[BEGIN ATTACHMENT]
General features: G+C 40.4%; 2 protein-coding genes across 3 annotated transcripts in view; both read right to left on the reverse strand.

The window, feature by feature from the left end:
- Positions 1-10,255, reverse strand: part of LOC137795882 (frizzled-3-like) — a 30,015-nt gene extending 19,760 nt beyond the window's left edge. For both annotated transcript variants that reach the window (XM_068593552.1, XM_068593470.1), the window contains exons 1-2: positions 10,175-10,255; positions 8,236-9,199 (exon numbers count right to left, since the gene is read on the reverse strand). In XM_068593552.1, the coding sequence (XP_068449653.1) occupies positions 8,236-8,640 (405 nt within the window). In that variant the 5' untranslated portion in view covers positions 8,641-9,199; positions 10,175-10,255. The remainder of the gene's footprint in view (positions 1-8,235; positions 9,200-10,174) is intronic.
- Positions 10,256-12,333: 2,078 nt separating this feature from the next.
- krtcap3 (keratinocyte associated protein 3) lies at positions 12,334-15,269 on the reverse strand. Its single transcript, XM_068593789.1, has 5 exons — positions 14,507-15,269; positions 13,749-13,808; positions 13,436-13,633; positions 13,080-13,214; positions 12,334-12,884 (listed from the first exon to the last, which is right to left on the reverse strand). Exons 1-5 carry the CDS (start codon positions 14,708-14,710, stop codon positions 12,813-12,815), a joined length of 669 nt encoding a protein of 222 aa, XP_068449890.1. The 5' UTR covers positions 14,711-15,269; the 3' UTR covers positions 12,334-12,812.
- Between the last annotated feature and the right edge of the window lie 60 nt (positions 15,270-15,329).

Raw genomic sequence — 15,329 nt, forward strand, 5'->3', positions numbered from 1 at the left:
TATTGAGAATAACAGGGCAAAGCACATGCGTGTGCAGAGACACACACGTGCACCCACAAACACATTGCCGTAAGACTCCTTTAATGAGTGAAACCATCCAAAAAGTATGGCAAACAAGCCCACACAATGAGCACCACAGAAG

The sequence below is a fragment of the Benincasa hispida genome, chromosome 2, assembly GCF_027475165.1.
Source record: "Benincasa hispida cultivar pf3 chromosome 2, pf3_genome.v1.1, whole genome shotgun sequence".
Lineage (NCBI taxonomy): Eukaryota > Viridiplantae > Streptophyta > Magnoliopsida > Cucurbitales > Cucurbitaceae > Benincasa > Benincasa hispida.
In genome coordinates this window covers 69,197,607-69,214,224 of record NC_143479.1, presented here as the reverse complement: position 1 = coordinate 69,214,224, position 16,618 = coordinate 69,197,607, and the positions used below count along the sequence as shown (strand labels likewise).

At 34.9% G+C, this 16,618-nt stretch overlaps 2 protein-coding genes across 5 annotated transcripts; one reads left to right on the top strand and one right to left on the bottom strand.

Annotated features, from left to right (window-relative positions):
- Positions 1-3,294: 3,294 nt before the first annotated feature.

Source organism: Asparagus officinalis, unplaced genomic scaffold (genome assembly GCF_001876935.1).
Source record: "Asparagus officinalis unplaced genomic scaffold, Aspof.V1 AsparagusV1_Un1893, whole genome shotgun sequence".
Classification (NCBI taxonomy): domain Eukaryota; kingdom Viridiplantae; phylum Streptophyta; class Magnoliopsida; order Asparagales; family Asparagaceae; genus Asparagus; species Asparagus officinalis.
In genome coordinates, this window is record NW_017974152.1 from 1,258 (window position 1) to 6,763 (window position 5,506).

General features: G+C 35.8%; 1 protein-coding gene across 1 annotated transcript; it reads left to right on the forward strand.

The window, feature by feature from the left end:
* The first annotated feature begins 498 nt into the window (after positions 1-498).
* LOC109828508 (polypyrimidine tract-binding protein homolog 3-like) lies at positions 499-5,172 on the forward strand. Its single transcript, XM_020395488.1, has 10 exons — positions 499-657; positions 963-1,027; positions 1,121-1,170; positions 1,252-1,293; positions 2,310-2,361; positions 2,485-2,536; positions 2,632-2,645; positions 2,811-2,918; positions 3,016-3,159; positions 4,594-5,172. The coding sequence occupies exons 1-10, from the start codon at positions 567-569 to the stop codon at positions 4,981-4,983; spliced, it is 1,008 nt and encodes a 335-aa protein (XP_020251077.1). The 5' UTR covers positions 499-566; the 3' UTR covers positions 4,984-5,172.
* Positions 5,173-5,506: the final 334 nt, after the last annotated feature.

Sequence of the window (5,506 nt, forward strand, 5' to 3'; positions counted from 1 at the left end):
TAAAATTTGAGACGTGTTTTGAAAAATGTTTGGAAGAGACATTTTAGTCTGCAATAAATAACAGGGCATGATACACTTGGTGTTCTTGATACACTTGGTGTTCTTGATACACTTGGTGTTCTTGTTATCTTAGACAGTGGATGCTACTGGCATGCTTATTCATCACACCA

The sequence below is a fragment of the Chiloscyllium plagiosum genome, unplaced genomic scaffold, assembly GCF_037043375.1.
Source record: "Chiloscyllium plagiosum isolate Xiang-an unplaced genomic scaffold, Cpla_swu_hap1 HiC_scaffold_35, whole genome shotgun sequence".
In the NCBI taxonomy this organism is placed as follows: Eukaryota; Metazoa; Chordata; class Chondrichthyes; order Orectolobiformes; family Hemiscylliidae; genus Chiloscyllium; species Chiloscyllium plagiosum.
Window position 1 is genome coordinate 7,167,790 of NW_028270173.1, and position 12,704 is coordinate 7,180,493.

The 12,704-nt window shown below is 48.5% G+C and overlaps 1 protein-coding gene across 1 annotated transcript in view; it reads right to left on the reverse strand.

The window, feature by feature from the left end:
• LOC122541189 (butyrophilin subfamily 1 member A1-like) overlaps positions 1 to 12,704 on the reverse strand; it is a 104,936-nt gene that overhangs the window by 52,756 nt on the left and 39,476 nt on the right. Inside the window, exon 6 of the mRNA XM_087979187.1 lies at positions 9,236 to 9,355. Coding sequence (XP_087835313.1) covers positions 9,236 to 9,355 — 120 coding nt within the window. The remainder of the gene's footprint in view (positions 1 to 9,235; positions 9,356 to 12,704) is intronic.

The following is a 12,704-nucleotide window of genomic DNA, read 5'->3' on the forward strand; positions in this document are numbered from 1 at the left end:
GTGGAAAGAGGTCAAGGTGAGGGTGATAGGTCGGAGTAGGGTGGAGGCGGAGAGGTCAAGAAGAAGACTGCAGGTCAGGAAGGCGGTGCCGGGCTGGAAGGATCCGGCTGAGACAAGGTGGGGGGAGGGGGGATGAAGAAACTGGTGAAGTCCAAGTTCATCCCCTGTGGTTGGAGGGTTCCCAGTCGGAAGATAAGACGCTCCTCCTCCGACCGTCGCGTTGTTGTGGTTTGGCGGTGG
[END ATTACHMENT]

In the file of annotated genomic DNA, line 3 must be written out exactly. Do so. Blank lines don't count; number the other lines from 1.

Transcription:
- Positions 1-10,255, reverse strand: part of LOC137795882 (frizzled-3-like) — a 30,015-nt gene extending 19,760 nt beyond the window's left edge. For both annotated transcript variants that reach the window (XM_068593552.1, XM_068593470.1), the window contains exons 1-2: positions 10,175-10,255; positions 8,236-9,199 (exon numbers count right to left, since the gene is read on the reverse strand). In XM_068593552.1, the coding sequence (XP_068449653.1) occupies positions 8,236-8,640 (405 nt within the window). In that variant the 5' untranslated portion in view covers positions 8,641-9,199; positions 10,175-10,255. The remainder of the gene's footprint in view (positions 1-8,235; positions 9,200-10,174) is intronic.